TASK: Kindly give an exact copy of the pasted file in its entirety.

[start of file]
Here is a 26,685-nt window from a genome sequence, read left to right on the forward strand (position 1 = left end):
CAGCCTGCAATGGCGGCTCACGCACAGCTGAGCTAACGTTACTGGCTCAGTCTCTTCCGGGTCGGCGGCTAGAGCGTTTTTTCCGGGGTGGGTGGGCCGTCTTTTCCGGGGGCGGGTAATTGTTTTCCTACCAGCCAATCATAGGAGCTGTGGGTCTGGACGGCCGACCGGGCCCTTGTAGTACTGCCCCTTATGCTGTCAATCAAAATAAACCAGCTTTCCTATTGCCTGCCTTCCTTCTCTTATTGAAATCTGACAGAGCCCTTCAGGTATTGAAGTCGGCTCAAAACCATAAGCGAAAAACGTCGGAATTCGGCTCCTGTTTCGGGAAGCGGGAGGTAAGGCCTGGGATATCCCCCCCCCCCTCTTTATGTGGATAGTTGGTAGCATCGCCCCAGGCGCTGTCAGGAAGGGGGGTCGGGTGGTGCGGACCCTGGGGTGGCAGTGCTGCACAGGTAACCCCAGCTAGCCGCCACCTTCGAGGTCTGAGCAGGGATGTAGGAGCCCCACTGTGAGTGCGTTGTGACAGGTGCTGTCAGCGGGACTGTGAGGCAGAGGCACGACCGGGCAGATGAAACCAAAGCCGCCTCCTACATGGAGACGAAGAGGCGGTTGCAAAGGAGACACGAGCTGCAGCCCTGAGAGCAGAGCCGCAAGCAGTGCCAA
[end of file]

Here is a 26,685-nt window from a genome sequence, read left to right on the forward strand (position 1 = left end):
CAGCCTGCAATGGCGGCTCACGCACAGCTGAGCTAACGTTACTGGCTCAGTCTCTTCCGGGTCGGCGGCTAGAGCGTTTTTTCCGGGGTGGGTGGGCCGTCTTTTCCGGGGGCGGGTAATTGTTTTCCTACCAGCCAATCATAGGAGCTGTGGGTCTGGACGGCCGACCGGGCCCTTGTAGTACTGCCCCTTATGCTGTCAATCAAAATAAACCAGCTTTCCTATTGCCTGCCTTCCTTCTCTTATTGAAATCTGACAGAGCCCTTCAGGTATTGAAGTCGGCTCAAAACCATAAGCGAAAAACGTCGGAATTCGGCTCCTGTTTCGGGAAGCGGGAGGTAAGGCCTGGGATATCCCCCCCCCCCTCTTTATGTGGATAGTTGGTAGCATCGCCCCAGGCGCTGTCAGGAAGGGGGGTCGGGTGGTGCGGACCCTGGGGTGGCAGTGCTGCACAGGTAACCCCAGCTAGCCGCCACCTTCGAGGTCTGAGCAGGGATGTAGGAGCCCCACTGTGAGTGCGTTGTGACAGGTGCTGTCAGCGGGACTGTGAGGCAGAGGCACGACCGGGCAGATGAAACCAAAGCCGCCTCCTACATGGAGACGAAGAGGCGGTTGCAAAGGAGACACGAGCTGCAGCCCTGAGAGCAGAGCCGCAAGCAGTGCCAA